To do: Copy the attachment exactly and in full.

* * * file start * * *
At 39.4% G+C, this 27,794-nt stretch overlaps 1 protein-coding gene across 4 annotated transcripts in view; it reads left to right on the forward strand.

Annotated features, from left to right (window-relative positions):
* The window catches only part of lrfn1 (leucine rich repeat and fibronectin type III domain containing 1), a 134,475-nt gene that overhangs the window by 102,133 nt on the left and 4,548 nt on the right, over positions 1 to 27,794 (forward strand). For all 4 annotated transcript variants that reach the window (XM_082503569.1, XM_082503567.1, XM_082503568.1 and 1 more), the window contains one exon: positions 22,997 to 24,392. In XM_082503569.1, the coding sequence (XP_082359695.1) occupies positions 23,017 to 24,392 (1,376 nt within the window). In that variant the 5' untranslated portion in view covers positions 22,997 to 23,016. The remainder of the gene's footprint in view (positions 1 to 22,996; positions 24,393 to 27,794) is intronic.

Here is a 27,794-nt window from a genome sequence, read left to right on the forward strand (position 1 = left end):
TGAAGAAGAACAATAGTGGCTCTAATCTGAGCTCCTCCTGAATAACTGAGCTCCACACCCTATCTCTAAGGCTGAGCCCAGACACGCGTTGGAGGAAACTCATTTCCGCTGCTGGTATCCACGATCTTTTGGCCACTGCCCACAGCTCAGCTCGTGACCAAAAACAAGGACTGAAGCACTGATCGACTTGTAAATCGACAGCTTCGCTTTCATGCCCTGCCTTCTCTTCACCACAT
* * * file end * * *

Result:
At 39.4% G+C, this 27,794-nt stretch overlaps 1 protein-coding gene across 4 annotated transcripts in view; it reads left to right on the forward strand.

Annotated features, from left to right (window-relative positions):
* The window catches only part of lrfn1 (leucine rich repeat and fibronectin type III domain containing 1), a 134,475-nt gene that overhangs the window by 102,133 nt on the left and 4,548 nt on the right, over positions 1 to 27,794 (forward strand). For all 4 annotated transcript variants that reach the window (XM_082503569.1, XM_082503567.1, XM_082503568.1 and 1 more), the window contains one exon: positions 22,997 to 24,392. In XM_082503569.1, the coding sequence (XP_082359695.1) occupies positions 23,017 to 24,392 (1,376 nt within the window). In that variant the 5' untranslated portion in view covers positions 22,997 to 23,016. The remainder of the gene's footprint in view (positions 1 to 22,996; positions 24,393 to 27,794) is intronic.

Here is a 27,794-nt window from a genome sequence, read left to right on the forward strand (position 1 = left end):
TGAAGAAGAACAATAGTGGCTCTAATCTGAGCTCCTCCTGAATAACTGAGCTCCACACCCTATCTCTAAGGCTGAGCCCAGACACGCGTTGGAGGAAACTCATTTCCGCTGCTGGTATCCACGATCTTTTGGCCACTGCCCACAGCTCAGCTCGTGACCAAAAACAAGGACTGAAGCACTGATCGACTTGTAAATCGACAGCTTCGCTTTCATGCCCTGCCTTCTCTTCACCACAT